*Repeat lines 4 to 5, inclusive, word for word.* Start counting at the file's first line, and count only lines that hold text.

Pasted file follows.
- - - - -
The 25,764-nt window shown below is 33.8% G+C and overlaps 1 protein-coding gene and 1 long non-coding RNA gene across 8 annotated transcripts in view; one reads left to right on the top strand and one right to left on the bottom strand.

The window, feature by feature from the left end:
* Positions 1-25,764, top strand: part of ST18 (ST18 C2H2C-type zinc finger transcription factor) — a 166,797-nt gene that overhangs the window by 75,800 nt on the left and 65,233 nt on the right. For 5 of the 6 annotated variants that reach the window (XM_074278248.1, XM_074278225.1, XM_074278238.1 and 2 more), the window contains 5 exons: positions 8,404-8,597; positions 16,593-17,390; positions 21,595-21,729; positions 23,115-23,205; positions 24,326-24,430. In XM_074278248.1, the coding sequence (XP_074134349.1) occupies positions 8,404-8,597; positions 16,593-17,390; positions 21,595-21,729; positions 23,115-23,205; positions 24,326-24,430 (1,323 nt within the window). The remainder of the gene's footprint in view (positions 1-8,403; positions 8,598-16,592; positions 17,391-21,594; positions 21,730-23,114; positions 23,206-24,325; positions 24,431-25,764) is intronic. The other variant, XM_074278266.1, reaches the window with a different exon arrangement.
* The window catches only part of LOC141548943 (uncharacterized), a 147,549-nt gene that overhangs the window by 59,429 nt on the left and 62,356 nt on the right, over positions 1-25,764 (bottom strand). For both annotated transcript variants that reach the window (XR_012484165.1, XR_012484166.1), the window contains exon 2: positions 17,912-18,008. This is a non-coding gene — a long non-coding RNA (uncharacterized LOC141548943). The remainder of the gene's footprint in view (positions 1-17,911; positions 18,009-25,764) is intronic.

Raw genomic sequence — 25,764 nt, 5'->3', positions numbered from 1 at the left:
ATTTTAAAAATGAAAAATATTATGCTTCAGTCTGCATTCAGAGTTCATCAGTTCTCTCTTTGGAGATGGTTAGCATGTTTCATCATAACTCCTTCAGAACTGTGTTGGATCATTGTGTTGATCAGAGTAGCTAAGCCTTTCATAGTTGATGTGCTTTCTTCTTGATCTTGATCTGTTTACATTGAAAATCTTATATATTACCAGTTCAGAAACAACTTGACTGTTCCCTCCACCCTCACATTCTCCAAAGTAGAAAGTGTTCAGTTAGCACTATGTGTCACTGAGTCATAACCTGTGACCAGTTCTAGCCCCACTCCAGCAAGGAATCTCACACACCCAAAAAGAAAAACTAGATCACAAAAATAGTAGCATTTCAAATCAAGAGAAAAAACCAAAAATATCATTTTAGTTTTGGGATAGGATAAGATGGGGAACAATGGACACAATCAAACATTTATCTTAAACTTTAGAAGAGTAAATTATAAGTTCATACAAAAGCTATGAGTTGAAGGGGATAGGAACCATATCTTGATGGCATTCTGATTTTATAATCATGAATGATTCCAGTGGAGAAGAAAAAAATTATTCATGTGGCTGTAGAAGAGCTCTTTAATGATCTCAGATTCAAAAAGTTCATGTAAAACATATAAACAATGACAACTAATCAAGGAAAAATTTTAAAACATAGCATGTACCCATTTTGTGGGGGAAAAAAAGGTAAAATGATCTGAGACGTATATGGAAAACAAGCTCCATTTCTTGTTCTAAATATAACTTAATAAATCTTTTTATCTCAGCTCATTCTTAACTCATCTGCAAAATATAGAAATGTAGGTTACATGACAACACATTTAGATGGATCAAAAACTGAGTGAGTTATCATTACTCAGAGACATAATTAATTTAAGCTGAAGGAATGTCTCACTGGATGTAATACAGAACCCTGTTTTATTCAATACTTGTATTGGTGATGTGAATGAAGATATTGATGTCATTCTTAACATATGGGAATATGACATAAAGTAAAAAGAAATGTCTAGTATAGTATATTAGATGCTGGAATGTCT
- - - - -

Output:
* The window catches only part of LOC141548943 (uncharacterized), a 147,549-nt gene that overhangs the window by 59,429 nt on the left and 62,356 nt on the right, over positions 1-25,764 (bottom strand). For both annotated transcript variants that reach the window (XR_012484165.1, XR_012484166.1), the window contains exon 2: positions 17,912-18,008. This is a non-coding gene — a long non-coding RNA (uncharacterized LOC141548943). The remainder of the gene's footprint in view (positions 1-17,911; positions 18,009-25,764) is intronic.

Raw genomic sequence — 25,764 nt, 5'->3', positions numbered from 1 at the left: